“Everything is Art, Everything is Politics,” after all, but hardly a ringing endorsement for the U.S. government or Barack Obama. Ai Weiwei may be one of the most internationally well-known critics of human rights abuses and of the modern surveillance state in China (and now the United States), but he is hardly alone in his critique.
Chinese artist and well-known political dissident Ai Weiwei has faced no shortage of hardships. In 2011, Chinese authorities jailed (read: disappeared) him for three months, and not long after his release the government accused Ai Weiwei of tax evasion and ordered him to pay $2.4 million. His passport, which the Chinese government had held from him for four years, was returned to him just recently, barely in time for him to head to England for a retrospective of his work at the Royal Academy. The latest insult occurred upon his return from the UK in early October: when he entered his apartment, the artist found several listening devices hidden in the walls. He posted pictures of the offending electronics on his Twitter and Instagram accounts, commenting, “Can you hear this?” along with a short video of fireworks going off in a bin next to one of the devices.
Ai Weiwei’s unpopularity with the Chinese government is no surprise, given his history of criticizing the regime’s human rights policies. He rose to global prominence during the Beijing Olympics in 2008, when he helped design the famous “Bird’s Nest” stadium while openly deriding the Olympics as a government-controlled event inaccessible to ordinary citizens. Many of his works since then have aggravated Beijing by drawing global attention to China’s human rights situation. The pieces he created as a reaction to the 2008 Sichuan earthquake, for example, and the Sunflower Seeds exhibition he produced for the Tate Modern gallery as a commentary on mass production and the role of the individual in society, have contributed to his reputation as an activist artist eager to expose the world to his views on life in modern China, while tarnishing his relationship with Beijing.
China is not the only state Ai Weiwei has spoken out against, either. In a poignant op-ed in The Guardian published shortly after Edward Snowden’s leak, the artist compared U.S. government surveillance to Chinese state surveillance, drawing parallels between NSA’s watchful eye and his own detention, where he was observed 24 hours a day. To put his criticism of American activities in perspective, this same detention also happened to be the basis for part of Ai Weiwei’s ongoing retrospective exhibit at the Royal Academy of Arts in London, in the form of a series of steel boxes with small viewing windows showing the artist being interrogated during his 81-day incarceration. “Everything is Art, Everything is Politics,” after all, but hardly a ringing endorsement for the U.S. government or Barack Obama.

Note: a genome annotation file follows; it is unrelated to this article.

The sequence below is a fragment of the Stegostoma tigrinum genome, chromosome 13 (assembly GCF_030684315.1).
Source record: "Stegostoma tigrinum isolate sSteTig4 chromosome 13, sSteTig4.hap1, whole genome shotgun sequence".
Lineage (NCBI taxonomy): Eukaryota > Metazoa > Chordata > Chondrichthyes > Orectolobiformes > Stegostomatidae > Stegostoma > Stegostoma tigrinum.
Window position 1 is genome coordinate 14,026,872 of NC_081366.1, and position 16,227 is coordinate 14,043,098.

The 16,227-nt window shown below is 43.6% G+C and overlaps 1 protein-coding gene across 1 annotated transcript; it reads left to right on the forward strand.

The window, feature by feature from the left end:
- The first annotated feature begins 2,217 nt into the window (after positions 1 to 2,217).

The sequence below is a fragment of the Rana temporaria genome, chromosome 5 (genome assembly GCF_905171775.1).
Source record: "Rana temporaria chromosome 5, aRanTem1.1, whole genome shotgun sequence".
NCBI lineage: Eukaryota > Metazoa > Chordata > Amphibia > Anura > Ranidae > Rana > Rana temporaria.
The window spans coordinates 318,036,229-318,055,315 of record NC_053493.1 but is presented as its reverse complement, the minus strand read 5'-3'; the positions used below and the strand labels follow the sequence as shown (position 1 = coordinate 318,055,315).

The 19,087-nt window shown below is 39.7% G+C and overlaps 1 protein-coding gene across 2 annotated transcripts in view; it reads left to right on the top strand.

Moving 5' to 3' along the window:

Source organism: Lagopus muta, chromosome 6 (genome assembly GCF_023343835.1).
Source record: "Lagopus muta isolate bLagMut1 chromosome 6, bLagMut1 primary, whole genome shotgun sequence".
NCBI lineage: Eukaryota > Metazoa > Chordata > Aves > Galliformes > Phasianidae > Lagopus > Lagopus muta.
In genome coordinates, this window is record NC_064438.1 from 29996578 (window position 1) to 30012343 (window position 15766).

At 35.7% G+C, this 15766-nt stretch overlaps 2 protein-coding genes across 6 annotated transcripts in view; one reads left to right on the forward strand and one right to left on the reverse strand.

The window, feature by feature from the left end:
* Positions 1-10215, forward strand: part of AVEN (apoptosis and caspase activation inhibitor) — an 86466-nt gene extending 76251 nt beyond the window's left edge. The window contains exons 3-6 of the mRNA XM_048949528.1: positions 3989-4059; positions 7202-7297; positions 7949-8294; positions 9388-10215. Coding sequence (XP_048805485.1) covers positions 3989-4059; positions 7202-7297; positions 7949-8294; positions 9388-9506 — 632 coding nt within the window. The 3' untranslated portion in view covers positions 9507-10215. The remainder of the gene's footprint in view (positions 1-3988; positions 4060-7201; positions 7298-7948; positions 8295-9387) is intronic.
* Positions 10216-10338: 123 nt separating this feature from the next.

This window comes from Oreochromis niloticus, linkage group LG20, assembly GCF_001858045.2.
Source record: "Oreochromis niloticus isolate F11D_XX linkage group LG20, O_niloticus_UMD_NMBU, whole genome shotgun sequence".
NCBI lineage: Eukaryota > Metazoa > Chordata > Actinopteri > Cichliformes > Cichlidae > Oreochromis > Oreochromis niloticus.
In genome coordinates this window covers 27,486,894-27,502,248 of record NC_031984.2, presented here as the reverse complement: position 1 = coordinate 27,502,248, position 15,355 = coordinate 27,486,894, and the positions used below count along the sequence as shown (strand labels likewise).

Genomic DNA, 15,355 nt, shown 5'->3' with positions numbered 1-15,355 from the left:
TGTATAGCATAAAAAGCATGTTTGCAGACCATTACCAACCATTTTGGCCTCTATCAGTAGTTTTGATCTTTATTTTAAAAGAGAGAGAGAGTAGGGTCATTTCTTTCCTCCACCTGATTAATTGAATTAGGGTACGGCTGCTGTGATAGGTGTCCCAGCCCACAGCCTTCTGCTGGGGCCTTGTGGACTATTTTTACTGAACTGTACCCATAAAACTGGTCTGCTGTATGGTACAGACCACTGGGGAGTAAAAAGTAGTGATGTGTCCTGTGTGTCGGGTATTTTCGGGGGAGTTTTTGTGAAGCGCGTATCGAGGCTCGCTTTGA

Ai Weiwei may be one of the most internationally well-known critics of human rights abuses and of the modern surveillance state in China (and now the U.S.), but he’s hardly alone in his critique. Activists in both countries were hopeful that human rights would be a prominent topic during President Xi Jinping’s first state visit to the U.S. at the end of September, and that Obama would take a firm stance against what is seen as China’s worsening human rights record: according to Amnesty International, Chinese authorities have cracked down on over 200 human rights lawyers and activists, and Beijing is currently considering a law that would allow the government to police foreign NGOs operating within China’s borders. Unfortunately for these activists, though, any mention of human rights abuses was demonstrably absent from discussions. Cyber security took center stage—understandably so, given the recent high-profile hacks blamed on China—with the two governments announcing a historic agreement against intellectual property theft via cyber espionage. Climate change, nuclear security, sustainable development, and counter-terrorism also made the agenda, among numerous other issues. Human rights and freedom of speech, however, remained solely the provenance of the protestors gathered in the streets.
Political pundits and human rights activists have publically criticized the Obama administration for being remarkably mute on China’s crackdown on political dissidents, which seemed surprising, given Obama’s background as a civil rights lawyer. Yet this silence is far from remarkable, given the ongoing furor in the U.S., the UK, and other seemingly liberal countries, over Snowden’s revelations about the depth of government surveillance. Bringing up surveillance and repression during President Xi’s visit could have certainly led to some embarrassing moments for Obama, so tactfully avoiding the issue makes political sense: Obama is doubtlessly aware of the old adage that “people who live in glass houses should not throw stones.”
Ai Weiwei said it best at the end of his op-ed: “We must not hand over our rights to other people. No state power should be given that kind of trust. Not China. Not the US.” Before the United States can apply any type of political pressure on China for Beijing’s surveillance practices, habit of jailing dissidents like Liu Xiaobo, Liu Xia, Ilham Tothi, and Gao Yu (to name a few), and suppressing criticism of the state, Washington will have to change to its own policies regarding domestic surveillance and holding suspected terrorists in indefinite detention. Until then, Washington lacks the credibility necessary to encourage its Most Favored trading partner to adjust its own practices.
Michelle is a Senior Project Director at a business development firm in the Washington, D.C. metro area and a graduate of the London School of Economics MSc International Relations program. She is a staff writer for Charged Affairs, where her focus areas include current events and international economics.
Image courtesy of Wikimedia Commons.